Se7en, ranks as one of my top 3 favorite films of all time. The climatic ending of the film where John Doe reveals the final two sins of envy and wrath, is a scene in itself worthy of any numerous amount of awards and recognition.
I must have watched this film a thousand times, literally. Each time, finding some small detail or nuance in Pitt's, Freeman's or Spacey's performance. For whatever reason this morning, the movie popped into mind and I posted the incredible final scene to my Facebook page. (#sharingrandomness) To my surprise, watching the scene again, I took notice of something which had somehow gotten by me all the other times: When detective Somerset (Freeman) discovers the contents of "the box", he immediately begins to make his way back toward detective Mills (Pitt) in an effort to keep Mills from going crazy and killing John Doe (Spacey). He hurries across the field yelling for Mills to put his gun down. He even goes so far as telling the other officers above in a helicopter that "John Doe has the upper hand here!" When he finally reaches Mills, it's obvious that Doe has revealed to him the contents of the box: "Her pretty head!" ie: Mills' wife's head. Mills slowly loses his mind as he begins to comprehend the reality of what has happened. Somerset continues to implore Mills to put the gun down and not to shoot Doe. Mills breaks down in pain and finally anger. He becomes...."wrath" as John Doe wants him to and shoots Doe numerous times, killing him on the spot. Now, here's what I never took note of: The fact that Somerset could probably have stood between Doe and Mills or physically tried to restrain Mills in effort to stop him from shooting his gun. It was one of those questions where you think you know better than the director and say "Now that was silly, why didn't he just physically restrain Mills or something?!"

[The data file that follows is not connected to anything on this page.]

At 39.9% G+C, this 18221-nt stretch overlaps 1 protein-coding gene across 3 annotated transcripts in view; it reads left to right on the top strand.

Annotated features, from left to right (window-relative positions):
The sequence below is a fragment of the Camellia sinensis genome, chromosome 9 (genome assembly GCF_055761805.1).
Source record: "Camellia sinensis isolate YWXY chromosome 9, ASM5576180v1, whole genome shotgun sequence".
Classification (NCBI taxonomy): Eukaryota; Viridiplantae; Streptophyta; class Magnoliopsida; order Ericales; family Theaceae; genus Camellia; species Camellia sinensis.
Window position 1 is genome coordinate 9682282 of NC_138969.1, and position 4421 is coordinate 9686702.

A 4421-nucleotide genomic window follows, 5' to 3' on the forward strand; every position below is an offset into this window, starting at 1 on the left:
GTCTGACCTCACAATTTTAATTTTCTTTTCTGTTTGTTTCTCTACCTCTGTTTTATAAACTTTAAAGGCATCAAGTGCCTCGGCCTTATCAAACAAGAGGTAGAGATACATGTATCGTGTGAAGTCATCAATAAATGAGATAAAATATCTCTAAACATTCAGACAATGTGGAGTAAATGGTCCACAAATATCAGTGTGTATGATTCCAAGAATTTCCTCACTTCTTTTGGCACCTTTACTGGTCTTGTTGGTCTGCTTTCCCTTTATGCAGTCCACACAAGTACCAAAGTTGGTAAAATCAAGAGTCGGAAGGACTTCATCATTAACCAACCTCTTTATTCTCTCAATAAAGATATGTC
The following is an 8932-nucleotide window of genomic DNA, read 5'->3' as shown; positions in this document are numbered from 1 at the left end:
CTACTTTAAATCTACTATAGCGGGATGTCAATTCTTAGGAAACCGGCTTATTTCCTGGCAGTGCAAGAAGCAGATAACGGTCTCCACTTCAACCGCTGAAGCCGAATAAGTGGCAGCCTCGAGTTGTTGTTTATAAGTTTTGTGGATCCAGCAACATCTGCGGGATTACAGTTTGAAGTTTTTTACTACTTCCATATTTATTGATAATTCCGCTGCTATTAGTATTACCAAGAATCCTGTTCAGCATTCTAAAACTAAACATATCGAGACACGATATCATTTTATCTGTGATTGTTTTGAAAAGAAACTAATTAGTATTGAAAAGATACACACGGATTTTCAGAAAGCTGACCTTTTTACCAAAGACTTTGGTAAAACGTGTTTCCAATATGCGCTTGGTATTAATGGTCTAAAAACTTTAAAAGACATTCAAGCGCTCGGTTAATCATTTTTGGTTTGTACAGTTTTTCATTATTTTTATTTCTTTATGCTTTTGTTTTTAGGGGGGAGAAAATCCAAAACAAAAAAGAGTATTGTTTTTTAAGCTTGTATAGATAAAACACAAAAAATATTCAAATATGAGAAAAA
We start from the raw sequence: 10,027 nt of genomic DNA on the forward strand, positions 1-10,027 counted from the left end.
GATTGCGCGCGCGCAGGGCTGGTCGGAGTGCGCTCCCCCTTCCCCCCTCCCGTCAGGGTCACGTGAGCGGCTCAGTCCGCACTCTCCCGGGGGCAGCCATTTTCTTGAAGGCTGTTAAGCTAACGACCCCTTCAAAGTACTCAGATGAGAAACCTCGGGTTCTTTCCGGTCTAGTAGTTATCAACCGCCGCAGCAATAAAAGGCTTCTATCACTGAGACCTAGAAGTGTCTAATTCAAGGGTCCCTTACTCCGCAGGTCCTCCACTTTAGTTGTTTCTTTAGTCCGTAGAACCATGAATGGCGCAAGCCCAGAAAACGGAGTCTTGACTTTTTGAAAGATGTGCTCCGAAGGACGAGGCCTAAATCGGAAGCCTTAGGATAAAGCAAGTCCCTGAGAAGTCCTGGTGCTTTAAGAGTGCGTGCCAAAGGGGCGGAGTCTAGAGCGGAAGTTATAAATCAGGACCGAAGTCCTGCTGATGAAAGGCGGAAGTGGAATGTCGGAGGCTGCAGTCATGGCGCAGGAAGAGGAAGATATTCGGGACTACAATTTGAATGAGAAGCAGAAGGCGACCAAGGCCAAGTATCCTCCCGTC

It was at that moment that I recognized yet another, deliberately genius choice in the making of this film. Detective Somerset throughout the entire film is a man dealing with his frustration over crime, justice and an imperfect legal system. He is tired. Worn down and worn out. He has seen much chaos, much evil and cannot make sense of any of it. In essence, has given up on trying to.
That moment, as he tries to tell detective Mills not to shoot Doe, he is once again, caught between wanting to do what is right, the "legal way" and what is actually "just" the illegal way. He knows Mills will be held accountable for shooting an unarmed, restrained suspect, yet he also knows that Doe truly deserves to die. Not being able to make sense of good and evil or crime and punishment once again has him more or less indifferent. He has felt useless in his later years as a cop and feels as if most of his work has been pointless. So, it quickly made sense to me that he would stand there, convincing Mills not to kill Doe, but at the same time, not really take any action to prevent it.
Anyway, just my small observations and yet another example of great directing and the perfection of this film.
Perhaps you have a different take.
One last thing:
The very last line of the film belongs to Somerset in voice over:
Ernest Hemingway once wrote- "The world is a fine place and worth fighting for." I agree, with the second part.
You can view the gripping ending at the link below: